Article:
Fortunately, due to the uniqueness of the Standard’s local coverage (e.g., we are the only news media focusing exclusively on Woodstock and its neighboring towns), and the age profile and other favorable demographic factors here, readership declines haven’t affected the Standard to nearly the same degree as most papers. Our audience in print and online remains quite strong.
The newspaper industry is in trouble. It’s trite to say that the internet spelled doom for us. The reality is far more complex.
Mostly misguided solutions so far.
As they tried to offset their rapidly declining revenue, many newspapers began reducing their costs through aggressive staff layoffs. Extremely aggressive. US Labor Statistics show that since 2000 more than six in ten newspaper jobs have vanished.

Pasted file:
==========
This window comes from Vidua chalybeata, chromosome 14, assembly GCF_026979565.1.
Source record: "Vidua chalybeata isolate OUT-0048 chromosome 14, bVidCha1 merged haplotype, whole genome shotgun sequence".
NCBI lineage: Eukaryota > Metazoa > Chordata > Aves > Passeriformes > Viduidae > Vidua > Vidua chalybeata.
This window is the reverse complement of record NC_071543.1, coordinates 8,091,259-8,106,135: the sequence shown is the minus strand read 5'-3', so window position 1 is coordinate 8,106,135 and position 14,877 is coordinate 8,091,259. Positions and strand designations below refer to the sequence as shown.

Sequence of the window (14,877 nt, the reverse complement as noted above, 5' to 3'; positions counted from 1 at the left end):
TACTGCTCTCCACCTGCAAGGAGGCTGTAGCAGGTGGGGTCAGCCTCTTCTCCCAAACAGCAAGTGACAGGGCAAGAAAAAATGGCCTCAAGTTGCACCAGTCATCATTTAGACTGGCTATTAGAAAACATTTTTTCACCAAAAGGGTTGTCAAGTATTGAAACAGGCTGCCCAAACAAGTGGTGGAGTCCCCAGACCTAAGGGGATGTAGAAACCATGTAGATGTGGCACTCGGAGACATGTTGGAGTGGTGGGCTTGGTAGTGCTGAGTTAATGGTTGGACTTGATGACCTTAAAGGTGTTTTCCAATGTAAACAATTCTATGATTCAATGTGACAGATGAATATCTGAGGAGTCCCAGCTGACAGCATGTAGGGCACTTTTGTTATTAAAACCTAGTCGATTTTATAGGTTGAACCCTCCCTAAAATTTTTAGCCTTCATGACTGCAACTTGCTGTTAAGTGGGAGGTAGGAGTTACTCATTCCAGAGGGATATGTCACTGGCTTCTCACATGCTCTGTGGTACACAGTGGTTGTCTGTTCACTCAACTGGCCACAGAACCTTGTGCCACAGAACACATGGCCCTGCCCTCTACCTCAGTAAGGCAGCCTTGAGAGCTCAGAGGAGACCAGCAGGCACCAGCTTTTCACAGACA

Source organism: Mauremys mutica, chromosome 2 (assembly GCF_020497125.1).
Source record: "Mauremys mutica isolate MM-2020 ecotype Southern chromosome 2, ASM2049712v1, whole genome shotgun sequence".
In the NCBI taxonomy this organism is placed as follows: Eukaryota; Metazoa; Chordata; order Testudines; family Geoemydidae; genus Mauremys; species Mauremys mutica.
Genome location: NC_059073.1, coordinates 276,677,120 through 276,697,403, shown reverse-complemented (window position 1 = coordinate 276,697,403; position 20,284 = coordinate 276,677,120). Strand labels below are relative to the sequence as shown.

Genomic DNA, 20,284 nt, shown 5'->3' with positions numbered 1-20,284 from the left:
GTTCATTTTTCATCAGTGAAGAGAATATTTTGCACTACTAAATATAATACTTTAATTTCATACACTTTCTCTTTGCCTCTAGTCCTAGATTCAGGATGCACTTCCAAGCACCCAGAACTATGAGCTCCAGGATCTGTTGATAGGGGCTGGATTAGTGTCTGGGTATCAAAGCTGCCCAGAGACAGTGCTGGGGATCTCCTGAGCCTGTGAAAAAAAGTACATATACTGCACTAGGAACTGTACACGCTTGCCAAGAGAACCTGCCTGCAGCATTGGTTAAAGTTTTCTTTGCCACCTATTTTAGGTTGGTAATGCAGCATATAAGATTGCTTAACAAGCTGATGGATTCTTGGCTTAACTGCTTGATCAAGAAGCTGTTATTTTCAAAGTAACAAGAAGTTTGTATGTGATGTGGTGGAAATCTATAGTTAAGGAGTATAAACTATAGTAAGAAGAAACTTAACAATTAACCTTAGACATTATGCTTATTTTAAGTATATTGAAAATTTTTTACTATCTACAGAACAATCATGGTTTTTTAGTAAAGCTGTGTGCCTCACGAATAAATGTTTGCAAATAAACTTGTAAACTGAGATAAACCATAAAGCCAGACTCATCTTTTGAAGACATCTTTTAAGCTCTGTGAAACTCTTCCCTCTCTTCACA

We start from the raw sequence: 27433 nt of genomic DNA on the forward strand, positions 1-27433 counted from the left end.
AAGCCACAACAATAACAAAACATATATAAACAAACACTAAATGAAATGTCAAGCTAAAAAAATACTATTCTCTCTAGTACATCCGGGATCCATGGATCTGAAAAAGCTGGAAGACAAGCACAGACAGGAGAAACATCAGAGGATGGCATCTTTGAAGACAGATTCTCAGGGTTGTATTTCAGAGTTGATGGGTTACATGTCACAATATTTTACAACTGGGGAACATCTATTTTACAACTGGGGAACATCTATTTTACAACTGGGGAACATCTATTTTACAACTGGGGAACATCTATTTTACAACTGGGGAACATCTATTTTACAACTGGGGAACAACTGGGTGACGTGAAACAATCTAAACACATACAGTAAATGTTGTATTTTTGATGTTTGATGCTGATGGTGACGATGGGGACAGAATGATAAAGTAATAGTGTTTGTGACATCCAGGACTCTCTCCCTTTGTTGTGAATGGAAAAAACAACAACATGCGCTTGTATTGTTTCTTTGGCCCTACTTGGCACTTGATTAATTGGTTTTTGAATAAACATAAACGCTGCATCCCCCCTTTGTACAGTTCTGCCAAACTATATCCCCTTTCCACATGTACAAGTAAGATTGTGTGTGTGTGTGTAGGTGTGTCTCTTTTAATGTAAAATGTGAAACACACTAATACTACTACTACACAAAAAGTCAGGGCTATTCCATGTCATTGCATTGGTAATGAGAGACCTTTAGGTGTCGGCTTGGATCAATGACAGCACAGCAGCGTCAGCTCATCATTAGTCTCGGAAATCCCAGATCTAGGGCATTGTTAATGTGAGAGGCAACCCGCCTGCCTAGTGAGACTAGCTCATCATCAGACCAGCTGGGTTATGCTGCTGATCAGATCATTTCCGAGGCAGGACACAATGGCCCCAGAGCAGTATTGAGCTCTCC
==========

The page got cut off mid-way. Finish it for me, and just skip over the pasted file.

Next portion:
Many daily newspapers also reduced the number of days they publish. Some formerly 7-day newspapers are now delivering a printed paper just three days a week, while others have dropped their Saturday or Monday editions.
In light of dwindling advertising revenue, lots of papers have begun putting more of the burden on their readers to fund their operations by dramatically increasing subscription and single copy prices. In fact, the price of most metropolitan area daily newspapers has more than doubled since the mid-2000s. So, for instance, Boston Globe readers now pay upwards of $1,000 a year for a regular-price print subscription. And many newspapers are now focused on charging people for access to their websites as well.